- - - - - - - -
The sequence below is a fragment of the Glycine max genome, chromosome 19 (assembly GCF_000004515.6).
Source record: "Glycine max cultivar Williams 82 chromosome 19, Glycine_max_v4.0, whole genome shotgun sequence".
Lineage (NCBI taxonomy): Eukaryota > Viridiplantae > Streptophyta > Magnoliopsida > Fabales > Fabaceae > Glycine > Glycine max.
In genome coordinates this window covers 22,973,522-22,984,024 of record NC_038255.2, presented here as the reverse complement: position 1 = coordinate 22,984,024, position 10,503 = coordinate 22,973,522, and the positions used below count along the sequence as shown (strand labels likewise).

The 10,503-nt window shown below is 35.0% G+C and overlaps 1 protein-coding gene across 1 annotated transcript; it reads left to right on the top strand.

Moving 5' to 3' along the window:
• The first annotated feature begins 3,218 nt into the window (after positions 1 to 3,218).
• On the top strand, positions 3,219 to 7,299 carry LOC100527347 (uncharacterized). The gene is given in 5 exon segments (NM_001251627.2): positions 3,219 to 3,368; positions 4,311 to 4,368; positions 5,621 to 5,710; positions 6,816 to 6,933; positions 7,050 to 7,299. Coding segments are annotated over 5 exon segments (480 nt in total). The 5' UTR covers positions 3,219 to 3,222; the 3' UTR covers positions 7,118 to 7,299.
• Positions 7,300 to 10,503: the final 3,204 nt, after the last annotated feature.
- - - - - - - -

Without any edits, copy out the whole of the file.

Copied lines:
The sequence below is a fragment of the Glycine max genome, chromosome 19 (assembly GCF_000004515.6).
Source record: "Glycine max cultivar Williams 82 chromosome 19, Glycine_max_v4.0, whole genome shotgun sequence".
Lineage (NCBI taxonomy): Eukaryota > Viridiplantae > Streptophyta > Magnoliopsida > Fabales > Fabaceae > Glycine > Glycine max.
In genome coordinates this window covers 22,973,522-22,984,024 of record NC_038255.2, presented here as the reverse complement: position 1 = coordinate 22,984,024, position 10,503 = coordinate 22,973,522, and the positions used below count along the sequence as shown (strand labels likewise).

The 10,503-nt window shown below is 35.0% G+C and overlaps 1 protein-coding gene across 1 annotated transcript; it reads left to right on the top strand.

Moving 5' to 3' along the window:
• The first annotated feature begins 3,218 nt into the window (after positions 1 to 3,218).
• On the top strand, positions 3,219 to 7,299 carry LOC100527347 (uncharacterized). The gene is given in 5 exon segments (NM_001251627.2): positions 3,219 to 3,368; positions 4,311 to 4,368; positions 5,621 to 5,710; positions 6,816 to 6,933; positions 7,050 to 7,299. Coding segments are annotated over 5 exon segments (480 nt in total). The 5' UTR covers positions 3,219 to 3,222; the 3' UTR covers positions 7,118 to 7,299.
• Positions 7,300 to 10,503: the final 3,204 nt, after the last annotated feature.